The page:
“Promotion?” asked Manguy. He was walking past Katalysta’s office and had stopped in the doorway to watch as she slid the brass nameplate out of the triangular block on her desk. Another one, ready to be slid into place, was lying face down on the desk.
“Lateral,” she replied with a shrug. She had honey-coloured hair and skin that was naturally only slightly darker, making her look like she had a year-round tan. Her face was pixie-shaped and there were rumours around the office that she’d had her ears done to be pointy as well; Manguy hadn’t had the opportunity to smooth her hair back and find out. “I’m the Zeugmoid Vice President of Soft Power, Furnishing and Fillings.”
“Reporting to Dipali?”
“No, Dipali’s gone. There was a small incident… well, you either know or you don’t I suppose.” Manguy nodded; he didn’t know what Dipali had done wrong, but it was a fact of life at Data Analytics Marketetic Normalisations that any slip could be fatal, and sometimes not only for your career. In fact, when he thought about it, the word career was exactly the right one to describe the job trajectories here. And Katalysta was just doing what they all did: hinting at things he perhaps should know about, baiting him to see if he’d admit to not knowing – a cardinal sin – in order to learn what she knew. He wasn’t about to fall for a ruse as unsubtle as that.
“He was in a precarious position,” said Manguy, nodding. His black hair fell over his eyes as it did a lot at the moment. It annoyed him, but the Justin Bieber haircut annoyed many of his colleagues more so he wasn’t going to change it just yet. “I was expecting him to go a little later though; I’ll have to check who the pool’s paying out.” It was a little bit of a low blow, as he knew that Katalysta entertained little paranoid fantasies about the office pool on who would be next to go. Sure enough, she winced. “Who’s replacing him then?”
“The role’s being split,” said Katalysta. She slipped the new brass plate in, and adjusted the triangular block to make sure that it was clearly visible to anyone entering her office. “Tabitha’s taking Global Healthcare solutions, Tapestrisations and the Clotho-problem, while Trepanna’s got Soft Power and Broken Cuddly Things.”
“Makes sense,” said Manguy. He nodded again after a moment’s silence. “Trepanna’s got the knack of Broken Cuddly Things. You must be reporting to Tabitha then.”
Katalysta looked startled, and Manguy controlled a smile. He’d worked at Data Analytics Marketetic Normalisations longer than Katalysta realised and he knew the basics of how their matrix management filtered through operator algebras to produce an organisation chart that required a research mathematician to draw and an epistemological philosopher to understand. Pretty much the only thing anyone was sure of most of the time was that Jeremy Diseased-Rat was head of the whole organisation. That she would be reporting to someone with a distinctly different title was obvious to him, and it helped that he knew a lot about the different divisions of Soft Power, and just how soft power could be.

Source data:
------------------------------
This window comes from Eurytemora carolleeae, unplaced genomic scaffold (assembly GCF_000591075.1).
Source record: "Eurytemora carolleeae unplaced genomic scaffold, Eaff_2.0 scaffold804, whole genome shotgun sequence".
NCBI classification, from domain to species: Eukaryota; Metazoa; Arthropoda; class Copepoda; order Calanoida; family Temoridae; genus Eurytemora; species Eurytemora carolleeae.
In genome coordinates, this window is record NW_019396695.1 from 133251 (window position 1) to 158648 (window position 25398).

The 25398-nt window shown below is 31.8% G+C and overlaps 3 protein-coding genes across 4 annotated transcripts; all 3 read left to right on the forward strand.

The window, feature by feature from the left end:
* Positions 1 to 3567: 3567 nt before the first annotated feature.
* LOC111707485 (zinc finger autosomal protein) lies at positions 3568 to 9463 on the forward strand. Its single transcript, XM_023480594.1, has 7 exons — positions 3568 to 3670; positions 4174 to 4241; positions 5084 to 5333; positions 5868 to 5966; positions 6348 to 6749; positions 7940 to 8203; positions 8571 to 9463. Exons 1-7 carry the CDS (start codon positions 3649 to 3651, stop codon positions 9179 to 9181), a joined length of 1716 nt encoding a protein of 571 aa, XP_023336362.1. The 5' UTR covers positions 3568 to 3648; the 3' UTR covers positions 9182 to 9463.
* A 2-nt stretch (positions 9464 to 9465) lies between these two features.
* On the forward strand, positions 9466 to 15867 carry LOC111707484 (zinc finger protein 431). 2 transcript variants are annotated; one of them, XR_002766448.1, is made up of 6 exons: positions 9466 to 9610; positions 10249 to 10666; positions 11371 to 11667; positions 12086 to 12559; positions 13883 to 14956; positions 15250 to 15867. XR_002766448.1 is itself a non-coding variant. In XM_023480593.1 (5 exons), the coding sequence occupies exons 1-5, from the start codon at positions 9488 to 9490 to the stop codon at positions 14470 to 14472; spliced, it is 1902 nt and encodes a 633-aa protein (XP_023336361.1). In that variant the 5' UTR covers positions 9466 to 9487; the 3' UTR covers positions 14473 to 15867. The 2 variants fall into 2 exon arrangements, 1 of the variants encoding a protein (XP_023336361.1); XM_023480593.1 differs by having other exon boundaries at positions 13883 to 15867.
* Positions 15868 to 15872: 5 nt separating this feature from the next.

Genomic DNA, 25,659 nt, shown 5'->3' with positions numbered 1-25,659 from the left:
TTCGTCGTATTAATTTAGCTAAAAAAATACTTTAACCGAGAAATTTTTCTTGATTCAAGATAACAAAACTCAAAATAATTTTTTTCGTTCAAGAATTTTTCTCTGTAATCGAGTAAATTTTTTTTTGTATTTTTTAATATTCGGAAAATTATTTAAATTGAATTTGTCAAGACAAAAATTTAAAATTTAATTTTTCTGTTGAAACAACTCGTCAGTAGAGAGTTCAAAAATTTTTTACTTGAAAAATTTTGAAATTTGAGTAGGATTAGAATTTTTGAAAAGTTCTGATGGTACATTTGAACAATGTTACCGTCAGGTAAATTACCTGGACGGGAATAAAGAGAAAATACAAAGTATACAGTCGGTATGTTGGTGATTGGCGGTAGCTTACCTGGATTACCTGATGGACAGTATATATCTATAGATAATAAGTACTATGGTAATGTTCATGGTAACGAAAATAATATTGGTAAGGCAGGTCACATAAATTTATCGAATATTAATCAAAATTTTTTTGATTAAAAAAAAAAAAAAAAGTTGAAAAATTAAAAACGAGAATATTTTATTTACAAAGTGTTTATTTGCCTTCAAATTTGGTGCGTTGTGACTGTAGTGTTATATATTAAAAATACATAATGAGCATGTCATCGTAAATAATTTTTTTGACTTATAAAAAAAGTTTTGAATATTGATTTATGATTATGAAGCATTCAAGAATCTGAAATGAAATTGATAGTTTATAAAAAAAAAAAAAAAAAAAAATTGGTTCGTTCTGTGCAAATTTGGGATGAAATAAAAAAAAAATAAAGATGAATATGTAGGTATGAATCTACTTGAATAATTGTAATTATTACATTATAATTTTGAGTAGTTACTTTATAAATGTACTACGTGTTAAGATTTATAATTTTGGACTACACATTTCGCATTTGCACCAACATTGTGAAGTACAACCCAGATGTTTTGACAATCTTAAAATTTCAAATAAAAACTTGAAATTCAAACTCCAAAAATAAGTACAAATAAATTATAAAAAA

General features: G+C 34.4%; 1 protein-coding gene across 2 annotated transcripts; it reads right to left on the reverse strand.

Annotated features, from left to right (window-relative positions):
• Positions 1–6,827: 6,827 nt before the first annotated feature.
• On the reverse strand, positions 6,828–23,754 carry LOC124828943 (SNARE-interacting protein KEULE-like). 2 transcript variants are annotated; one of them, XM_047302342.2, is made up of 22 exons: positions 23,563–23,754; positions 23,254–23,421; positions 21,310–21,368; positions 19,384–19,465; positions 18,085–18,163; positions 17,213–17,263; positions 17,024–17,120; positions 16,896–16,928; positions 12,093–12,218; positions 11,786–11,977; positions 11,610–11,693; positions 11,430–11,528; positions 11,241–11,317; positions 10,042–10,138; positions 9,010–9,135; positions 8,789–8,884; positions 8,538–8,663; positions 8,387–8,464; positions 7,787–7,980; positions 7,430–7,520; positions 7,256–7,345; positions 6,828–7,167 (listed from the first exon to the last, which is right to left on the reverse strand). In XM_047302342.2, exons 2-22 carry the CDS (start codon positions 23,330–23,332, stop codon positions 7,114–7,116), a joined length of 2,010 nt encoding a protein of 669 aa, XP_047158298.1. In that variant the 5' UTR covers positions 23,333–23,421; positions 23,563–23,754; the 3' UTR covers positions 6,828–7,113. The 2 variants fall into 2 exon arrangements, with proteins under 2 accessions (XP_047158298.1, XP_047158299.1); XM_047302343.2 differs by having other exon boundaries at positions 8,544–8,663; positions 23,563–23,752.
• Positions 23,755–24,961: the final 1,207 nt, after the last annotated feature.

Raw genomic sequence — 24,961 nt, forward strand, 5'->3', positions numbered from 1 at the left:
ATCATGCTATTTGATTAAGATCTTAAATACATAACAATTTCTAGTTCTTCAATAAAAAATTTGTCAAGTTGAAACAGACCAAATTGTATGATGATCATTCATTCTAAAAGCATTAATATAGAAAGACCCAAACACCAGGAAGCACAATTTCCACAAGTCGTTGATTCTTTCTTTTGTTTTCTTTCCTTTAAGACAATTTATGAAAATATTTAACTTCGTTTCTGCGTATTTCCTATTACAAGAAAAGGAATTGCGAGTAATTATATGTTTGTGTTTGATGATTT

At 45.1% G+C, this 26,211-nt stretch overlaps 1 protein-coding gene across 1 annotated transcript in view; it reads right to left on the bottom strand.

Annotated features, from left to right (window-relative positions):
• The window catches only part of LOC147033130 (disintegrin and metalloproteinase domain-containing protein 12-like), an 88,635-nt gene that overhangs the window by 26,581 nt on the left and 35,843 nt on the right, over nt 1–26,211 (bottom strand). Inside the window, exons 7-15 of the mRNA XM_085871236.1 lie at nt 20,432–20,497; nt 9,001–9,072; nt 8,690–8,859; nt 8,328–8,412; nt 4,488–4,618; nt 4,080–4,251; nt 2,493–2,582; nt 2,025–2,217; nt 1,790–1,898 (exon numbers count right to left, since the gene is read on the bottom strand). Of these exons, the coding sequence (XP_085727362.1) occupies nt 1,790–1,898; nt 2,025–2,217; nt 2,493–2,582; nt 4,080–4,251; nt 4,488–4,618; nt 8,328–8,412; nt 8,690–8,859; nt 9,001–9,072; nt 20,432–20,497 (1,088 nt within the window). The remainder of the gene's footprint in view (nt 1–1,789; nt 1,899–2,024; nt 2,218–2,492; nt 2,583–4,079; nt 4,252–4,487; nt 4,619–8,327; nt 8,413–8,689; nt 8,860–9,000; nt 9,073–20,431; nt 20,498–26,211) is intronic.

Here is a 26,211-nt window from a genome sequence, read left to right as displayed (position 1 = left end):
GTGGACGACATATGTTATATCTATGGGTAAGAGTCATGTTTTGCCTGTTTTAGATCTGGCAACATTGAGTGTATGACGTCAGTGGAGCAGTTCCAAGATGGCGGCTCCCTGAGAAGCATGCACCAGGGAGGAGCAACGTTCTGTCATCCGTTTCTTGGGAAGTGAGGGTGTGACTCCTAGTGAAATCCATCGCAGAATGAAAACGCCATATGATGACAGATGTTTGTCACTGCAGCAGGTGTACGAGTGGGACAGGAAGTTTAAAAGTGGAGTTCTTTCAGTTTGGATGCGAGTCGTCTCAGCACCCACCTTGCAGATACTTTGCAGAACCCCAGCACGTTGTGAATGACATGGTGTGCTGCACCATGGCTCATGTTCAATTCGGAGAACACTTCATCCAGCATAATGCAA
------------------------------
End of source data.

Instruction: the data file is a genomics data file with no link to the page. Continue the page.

“Yes,” she said, clearly having trouble deciding what to tell him.
“So, Tabitha’s first focus will be the Tapestrisations,” he continued, enjoying the feeling of control he had. “So you must be looking at the regional health care solutions. I suspect you’re analysing how we can make a name for certain centres of excellence that have failed to market themselves adequately, and so acquire a position in the global healthcare markets that are expected to open up after 2025. I’ve only read a couple of reports, mostly peripheral you understand, but I’d suspect that Texas is likely to be big. And they’re desperate to get known.”
Katalysta was nodding along, apparently unconsciously, because she smiled with just her teeth and said, “No, it’s not like that at all. Tabitha’s first focus is the Clotho-problem because of its wider-ranging implications for market inputs in the old Soviet Union and its satellites and my studies are underpinning the solutions she intends to present to the Board.”
Manguy raised an eyebrow politely, and said, “That’s a shame. There’s a lot of interest in healthcare and I was looking to establish a small trans-departmental study group to determine where strategic acquisition and purchase might drive openings. I need someone dynamic and flexible to head up the steering committee to make recommendations based on first-hand reportage. I guess I’ll have to ask Tabitha who she’d recommend then.”
Katalysta flushed a little, and Manguy waved jauntily and walked away from her office. While he had never had any intention of inviting Katalysta to a co-operation, he did already have inquiries in from two corporate clients regarding the possibility of purchasing large healthcare facilities to reduce insurance costs, and there were a number of significant grey-market opportunities for the essentially-private facilities that these would become. Perhaps, he mused, Katalysta could play a role as a first-hand front-line reporter. Obviously she’d need a reason for being treated at one of these facilities, but that wouldn’t be too hard to arrange for….